Oomah found a progressive decrease in loaf volume with increasing levels of oat flour addition to wheat flour over a range of 5-25%. These volume decreases were greater than could be accounted for on the basis of a dilution of the gluten content of the wheat flour. D'Appolonia and Youngs (D'Appolonia, B. L. and Youngs, V. L., Effect of bran and high protein concentrates from oats on dough properties and bread quality. Cereal Chem. 55(5): 736-741, 1978), found that wheat bran which was milled to a fineness not to pass a 60 mesh screen decreased bread volume 11% and 17% at 10% and 20% additive levels, respectively. The loaf volume changes with oat protein concentrate at the 10% and 20% levels were similar to those reported by Oomah. These protein concentrates were obtained by a wet milling process. (Cluskey, J. E., Wu, Y. V. et al., Oat protein concentrates from a wet-milling process. Cereal Chem 50(4): 475-480, 1973) and contained 8.3% nitrogen. A high protein fraction can be obtained also by a dry-milling milling of oat groats ( Musher, U.S. #2,355,028 - Aug. 1, 1944). This material contains in excess of 20% protein (Nx 6.25).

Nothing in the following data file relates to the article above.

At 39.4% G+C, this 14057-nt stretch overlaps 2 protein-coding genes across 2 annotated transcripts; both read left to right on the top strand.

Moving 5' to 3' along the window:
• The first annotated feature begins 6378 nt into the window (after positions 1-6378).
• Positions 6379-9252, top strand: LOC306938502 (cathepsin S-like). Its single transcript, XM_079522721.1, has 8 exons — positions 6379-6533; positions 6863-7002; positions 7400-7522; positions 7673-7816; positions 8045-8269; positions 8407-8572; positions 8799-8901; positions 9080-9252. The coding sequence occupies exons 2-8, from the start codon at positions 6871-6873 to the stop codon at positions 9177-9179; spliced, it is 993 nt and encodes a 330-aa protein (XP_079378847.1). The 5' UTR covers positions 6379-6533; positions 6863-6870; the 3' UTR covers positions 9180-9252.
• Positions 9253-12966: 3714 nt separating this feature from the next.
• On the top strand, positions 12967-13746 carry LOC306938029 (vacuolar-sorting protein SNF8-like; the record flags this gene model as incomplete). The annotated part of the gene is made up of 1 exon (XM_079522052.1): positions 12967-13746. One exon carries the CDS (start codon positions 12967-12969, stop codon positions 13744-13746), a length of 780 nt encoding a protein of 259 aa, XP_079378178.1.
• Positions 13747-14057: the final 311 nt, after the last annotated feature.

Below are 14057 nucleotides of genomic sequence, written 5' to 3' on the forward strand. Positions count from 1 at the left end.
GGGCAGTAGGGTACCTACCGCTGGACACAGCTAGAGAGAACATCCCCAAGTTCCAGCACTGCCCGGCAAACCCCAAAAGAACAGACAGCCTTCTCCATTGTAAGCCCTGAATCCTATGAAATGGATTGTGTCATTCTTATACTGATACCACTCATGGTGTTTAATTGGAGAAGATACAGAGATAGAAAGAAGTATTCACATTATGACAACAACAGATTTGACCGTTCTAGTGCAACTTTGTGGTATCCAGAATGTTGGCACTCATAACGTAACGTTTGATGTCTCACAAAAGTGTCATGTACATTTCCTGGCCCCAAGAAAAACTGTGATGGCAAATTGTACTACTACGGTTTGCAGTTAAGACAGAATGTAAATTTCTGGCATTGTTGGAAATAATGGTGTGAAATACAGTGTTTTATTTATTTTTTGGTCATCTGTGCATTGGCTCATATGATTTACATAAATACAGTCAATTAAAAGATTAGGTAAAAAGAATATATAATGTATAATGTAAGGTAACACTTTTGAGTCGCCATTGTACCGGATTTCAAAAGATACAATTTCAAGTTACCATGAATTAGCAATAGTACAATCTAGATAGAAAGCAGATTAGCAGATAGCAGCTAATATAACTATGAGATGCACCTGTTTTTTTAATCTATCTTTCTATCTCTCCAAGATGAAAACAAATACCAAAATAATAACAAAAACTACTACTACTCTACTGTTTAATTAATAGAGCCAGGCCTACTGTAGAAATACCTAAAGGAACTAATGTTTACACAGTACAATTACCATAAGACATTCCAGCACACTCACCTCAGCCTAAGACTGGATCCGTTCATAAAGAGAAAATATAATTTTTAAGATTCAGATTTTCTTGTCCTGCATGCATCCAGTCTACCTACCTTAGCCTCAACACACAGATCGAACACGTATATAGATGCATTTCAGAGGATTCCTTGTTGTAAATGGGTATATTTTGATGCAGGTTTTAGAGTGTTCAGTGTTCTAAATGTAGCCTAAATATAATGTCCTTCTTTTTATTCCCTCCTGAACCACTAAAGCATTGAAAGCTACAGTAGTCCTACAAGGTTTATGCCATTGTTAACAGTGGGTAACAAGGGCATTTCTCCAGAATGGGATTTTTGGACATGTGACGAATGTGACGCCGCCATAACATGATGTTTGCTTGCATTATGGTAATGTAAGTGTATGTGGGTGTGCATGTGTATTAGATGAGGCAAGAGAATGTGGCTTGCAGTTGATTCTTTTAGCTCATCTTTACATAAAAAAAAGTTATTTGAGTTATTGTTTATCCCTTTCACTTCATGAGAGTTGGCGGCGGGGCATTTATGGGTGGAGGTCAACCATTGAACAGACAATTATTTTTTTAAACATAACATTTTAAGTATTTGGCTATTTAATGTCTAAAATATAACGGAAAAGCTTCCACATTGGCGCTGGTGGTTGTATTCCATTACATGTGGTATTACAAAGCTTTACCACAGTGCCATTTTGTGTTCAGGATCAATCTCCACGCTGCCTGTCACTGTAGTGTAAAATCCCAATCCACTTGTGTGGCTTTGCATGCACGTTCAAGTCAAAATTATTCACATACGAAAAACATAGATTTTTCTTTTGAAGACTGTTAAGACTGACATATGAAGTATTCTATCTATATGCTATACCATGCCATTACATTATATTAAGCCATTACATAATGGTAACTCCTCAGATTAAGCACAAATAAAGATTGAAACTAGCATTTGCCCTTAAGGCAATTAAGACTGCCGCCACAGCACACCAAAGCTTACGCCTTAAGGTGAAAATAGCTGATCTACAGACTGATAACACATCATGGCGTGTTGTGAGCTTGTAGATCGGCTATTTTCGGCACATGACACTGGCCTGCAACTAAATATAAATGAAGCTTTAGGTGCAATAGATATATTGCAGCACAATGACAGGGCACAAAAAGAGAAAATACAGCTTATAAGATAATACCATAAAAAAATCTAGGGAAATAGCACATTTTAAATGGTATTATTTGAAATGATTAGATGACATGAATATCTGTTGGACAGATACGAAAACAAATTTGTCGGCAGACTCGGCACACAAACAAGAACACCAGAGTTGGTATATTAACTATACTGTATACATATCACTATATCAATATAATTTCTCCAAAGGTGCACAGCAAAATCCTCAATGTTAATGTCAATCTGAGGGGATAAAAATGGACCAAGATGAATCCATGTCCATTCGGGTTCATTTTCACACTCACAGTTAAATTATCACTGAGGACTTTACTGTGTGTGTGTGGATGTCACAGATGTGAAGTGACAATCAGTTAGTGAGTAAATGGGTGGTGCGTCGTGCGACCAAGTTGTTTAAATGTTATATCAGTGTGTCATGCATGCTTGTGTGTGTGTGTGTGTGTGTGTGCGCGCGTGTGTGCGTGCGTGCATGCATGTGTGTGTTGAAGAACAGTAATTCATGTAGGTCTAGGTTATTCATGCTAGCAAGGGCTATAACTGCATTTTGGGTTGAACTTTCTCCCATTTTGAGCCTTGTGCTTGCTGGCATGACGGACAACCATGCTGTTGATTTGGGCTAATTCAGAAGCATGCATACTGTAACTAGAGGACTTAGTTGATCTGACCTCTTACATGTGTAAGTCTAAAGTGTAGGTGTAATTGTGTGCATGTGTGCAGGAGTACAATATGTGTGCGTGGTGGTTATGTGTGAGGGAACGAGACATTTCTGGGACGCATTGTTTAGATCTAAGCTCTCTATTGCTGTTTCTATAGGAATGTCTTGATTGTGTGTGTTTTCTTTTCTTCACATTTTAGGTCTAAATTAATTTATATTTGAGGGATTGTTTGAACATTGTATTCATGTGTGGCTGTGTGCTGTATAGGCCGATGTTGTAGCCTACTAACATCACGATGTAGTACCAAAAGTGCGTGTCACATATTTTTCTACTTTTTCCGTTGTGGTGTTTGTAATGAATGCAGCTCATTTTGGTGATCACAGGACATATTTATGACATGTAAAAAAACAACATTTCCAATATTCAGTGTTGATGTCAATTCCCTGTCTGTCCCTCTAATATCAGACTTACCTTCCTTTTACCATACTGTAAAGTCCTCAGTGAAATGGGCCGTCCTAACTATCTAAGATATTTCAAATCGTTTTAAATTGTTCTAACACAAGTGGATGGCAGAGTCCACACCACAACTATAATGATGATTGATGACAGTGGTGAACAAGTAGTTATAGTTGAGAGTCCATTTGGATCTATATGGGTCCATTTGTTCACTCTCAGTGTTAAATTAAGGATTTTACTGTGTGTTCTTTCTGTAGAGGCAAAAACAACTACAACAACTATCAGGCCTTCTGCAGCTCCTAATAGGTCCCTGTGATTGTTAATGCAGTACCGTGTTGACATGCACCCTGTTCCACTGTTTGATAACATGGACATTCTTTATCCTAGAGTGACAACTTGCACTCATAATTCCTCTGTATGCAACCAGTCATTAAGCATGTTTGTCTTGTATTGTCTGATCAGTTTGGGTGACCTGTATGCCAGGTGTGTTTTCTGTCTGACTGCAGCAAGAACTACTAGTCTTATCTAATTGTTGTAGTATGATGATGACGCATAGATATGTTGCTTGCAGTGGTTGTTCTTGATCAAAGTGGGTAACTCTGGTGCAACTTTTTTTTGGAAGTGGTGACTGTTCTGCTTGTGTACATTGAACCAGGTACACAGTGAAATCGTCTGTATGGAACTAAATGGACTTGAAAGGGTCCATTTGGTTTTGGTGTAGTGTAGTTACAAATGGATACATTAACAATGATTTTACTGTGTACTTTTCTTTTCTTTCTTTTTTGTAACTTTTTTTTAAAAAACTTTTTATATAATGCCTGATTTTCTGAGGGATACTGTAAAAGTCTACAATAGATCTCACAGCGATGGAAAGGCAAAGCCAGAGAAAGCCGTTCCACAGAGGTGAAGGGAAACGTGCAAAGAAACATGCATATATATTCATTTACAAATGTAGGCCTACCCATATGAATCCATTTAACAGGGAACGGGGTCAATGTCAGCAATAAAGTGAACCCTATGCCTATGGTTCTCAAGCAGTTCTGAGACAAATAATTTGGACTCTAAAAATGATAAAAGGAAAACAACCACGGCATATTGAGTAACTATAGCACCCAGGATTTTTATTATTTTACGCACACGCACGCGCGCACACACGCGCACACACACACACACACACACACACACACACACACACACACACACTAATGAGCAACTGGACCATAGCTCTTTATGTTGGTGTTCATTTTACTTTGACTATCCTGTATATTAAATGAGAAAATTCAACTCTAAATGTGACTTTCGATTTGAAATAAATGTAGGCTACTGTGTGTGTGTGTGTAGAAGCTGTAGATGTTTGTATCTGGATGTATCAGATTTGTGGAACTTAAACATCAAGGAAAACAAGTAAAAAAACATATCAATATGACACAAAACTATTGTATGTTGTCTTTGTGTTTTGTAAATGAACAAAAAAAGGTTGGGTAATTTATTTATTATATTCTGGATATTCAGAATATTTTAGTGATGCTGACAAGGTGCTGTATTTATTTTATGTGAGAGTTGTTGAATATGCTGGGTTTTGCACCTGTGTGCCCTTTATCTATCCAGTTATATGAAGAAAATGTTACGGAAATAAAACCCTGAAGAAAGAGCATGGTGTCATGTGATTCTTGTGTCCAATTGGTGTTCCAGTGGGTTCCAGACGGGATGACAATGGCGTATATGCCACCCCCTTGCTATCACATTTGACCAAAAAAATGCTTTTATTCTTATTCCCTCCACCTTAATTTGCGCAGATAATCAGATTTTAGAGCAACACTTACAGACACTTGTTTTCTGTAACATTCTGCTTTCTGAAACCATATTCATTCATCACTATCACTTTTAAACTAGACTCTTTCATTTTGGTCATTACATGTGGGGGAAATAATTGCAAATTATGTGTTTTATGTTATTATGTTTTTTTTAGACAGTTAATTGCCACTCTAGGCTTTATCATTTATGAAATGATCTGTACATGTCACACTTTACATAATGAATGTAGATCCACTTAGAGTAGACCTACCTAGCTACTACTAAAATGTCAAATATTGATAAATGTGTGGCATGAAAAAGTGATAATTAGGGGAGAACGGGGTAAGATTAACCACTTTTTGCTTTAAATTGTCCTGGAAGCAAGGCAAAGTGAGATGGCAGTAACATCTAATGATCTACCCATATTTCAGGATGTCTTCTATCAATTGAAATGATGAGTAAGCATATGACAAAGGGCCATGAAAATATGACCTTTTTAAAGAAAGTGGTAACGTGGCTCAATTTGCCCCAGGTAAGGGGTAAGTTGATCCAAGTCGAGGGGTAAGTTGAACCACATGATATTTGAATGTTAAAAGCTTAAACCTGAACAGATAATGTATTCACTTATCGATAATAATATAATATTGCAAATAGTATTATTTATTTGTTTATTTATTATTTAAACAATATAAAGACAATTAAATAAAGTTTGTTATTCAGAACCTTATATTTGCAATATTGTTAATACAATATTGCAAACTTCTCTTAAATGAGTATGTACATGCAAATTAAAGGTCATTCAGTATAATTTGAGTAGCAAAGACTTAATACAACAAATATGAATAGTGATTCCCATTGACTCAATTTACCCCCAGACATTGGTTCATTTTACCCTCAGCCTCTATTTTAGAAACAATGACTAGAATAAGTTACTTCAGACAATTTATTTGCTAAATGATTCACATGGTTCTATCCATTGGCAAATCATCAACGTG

Oomah speculates that the reduction in loaf volume with an oat flour addition to wheat flour may be due to a complexing of oat and wheat protein. Globulin is the major protein of both soy and oat flour. Soy proteins and wheat proteins were reported to form complexes (Aidoo, E. S., High protein bread. Interaction of wheat proteins and soy proteins with surfactants in doughs and in model systems. PhD dissertation, Kansas State Univ., Manhattan, Kans., 1972 - cited by Oomah). This speculation is not consistent with the above data. Oomah and D'Appolonia report similar decreases of loaf volume with the same additive levels of oat product but the D'Appolonia high protein concentrate from oats has three times the protein content of the Oomah oat flour preparation. The similarity of the results in the two studies cannot be explained on the basis of an all or none reaction, as both studies give evidence of a graded response. Another mechanism must be sought.